Reply To: History


    US military service
    Chitose’s first flight came in 1926, when the Otaru Shimbun newspaper sponsored the “Hokkai One” (Hokkai-ichigō) flight, originating at a 10-hectare air field donated by the villagers of Chitose. In 1939, the Imperial Japanese Navy took over the field.

    After Japan’s surrender in 1945, ending World War II, the United States Armed Forces took over the base, being primarily under the control of the United States Army Air Forces, and later the United States Air Force Fifth Air Force. Major USAF occupation units assigned to Chitose Air Base were:

    3d Air Commando Group (309th Bombardment Wing), October 1945-March 1946
    49th Fighter Group (later Wing), February 1946-April 1948
    The base was used largely as a maintenance and logistics facility in the late 1940s prior to the Korean War, under the operational control of the 314th Air Division, Johnson Air Base. Chitose was operated as a sub-base to Johnson AB. As a result of the Korean War, the 6163d Air Base Wing was activated on 1 January 1951. The airfield was used primarily as an emergency landing field for aircraft returning from combat missions over Korea, and as a maintenance and repair depot by Technical Service Command.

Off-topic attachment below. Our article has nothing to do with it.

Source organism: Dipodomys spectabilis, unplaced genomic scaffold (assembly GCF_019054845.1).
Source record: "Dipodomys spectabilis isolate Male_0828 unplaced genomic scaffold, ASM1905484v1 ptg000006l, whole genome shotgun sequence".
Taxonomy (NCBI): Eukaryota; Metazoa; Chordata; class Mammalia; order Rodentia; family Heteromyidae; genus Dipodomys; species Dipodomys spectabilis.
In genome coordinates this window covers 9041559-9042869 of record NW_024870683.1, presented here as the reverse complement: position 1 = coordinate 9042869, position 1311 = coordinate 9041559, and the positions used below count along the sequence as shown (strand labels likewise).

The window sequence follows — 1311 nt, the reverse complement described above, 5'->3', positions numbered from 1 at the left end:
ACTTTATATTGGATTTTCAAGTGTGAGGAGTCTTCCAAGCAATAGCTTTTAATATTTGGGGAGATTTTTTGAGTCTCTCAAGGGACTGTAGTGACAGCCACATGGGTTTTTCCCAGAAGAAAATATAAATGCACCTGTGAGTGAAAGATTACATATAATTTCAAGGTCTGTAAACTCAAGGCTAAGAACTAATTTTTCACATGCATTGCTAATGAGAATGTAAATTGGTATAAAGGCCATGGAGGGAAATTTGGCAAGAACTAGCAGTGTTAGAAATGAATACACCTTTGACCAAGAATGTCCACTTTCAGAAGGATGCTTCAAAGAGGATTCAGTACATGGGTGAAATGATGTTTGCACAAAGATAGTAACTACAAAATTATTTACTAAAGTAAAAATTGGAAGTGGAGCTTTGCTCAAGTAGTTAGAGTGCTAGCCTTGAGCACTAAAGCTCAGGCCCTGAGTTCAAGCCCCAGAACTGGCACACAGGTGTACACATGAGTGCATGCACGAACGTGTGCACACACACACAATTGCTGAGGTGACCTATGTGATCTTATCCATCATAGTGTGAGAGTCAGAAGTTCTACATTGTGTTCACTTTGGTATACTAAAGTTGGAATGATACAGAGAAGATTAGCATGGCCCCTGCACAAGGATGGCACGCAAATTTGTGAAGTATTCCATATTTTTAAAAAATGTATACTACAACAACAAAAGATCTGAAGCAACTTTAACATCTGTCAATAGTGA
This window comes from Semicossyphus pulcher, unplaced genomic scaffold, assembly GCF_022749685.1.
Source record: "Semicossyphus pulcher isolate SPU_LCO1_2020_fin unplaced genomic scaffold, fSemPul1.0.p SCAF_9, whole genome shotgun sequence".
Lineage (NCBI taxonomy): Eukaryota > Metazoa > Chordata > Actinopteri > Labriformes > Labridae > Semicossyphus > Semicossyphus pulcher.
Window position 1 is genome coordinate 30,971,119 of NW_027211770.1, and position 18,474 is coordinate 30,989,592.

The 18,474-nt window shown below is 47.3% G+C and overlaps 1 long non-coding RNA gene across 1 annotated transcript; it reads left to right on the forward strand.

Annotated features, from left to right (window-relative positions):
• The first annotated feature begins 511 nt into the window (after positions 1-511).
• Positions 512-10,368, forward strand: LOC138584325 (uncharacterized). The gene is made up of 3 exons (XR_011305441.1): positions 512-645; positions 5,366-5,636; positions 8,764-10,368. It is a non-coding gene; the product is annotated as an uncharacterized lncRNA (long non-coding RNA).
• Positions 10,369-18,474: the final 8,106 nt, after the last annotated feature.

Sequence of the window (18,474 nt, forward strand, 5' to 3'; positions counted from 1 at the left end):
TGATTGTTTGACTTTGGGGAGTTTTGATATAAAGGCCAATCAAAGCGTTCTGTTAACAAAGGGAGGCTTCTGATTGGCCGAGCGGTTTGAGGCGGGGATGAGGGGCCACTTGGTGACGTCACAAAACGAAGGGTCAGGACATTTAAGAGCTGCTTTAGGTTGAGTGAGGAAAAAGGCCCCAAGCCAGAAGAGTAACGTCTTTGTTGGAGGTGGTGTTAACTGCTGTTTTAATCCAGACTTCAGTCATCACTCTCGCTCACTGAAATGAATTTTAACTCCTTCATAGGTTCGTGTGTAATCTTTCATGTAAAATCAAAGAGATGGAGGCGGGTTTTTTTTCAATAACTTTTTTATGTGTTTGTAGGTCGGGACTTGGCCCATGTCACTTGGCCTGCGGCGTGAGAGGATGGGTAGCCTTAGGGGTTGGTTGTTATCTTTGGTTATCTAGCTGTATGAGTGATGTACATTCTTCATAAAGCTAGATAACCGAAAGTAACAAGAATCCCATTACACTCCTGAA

During the Allied occupation, in 1951, Chitose received its first scheduled civilian flights to Tokyo, operated by Japan Airlines.

    After the 1953 Korean Armistice, the USAF moved its F-86 Sabre-equipped 4th Fighter Group (later Wing) from Kimpo AB (K-14), South Korea in September 1954. The only American combat unit assigned to Chitose, the squadron provided air defense of Hokkaidō for several years, being inactivated in place on 1 July 1957 due to budget restrictions.

    With the inactivation of the 4th Fighter Wing, Chitose was phased down for return to Japanese control. The 6029th Support Group was activated and continued support for the units assigned to the base. It was inactivated along with the other United States military units at the base on 31 December 1957, returning the facility over to Japanese control. The US maintained a communications facility at the base until December 1970, and formally ended operations at Chitose on June 30, 1975.

    Civilian service
    The passenger terminal at Chitose Airport opened in 1963. Chitose quickly overtook Okadama Airport, which was too small to serve jet aircraft, as the main airport serving the Sapporo metropolitan area.

    Immigration facilities were constructed in 1969, prior to the opening of the 1972 Winter Olympics in Sapporo. The only scheduled international service at Chitose was a Japan Air System flight to Honolulu with a stop at Tokyo Narita, which operated from 1981 to 1987.

    All civilian passenger service was transferred to New Chitose Airport in 1988.

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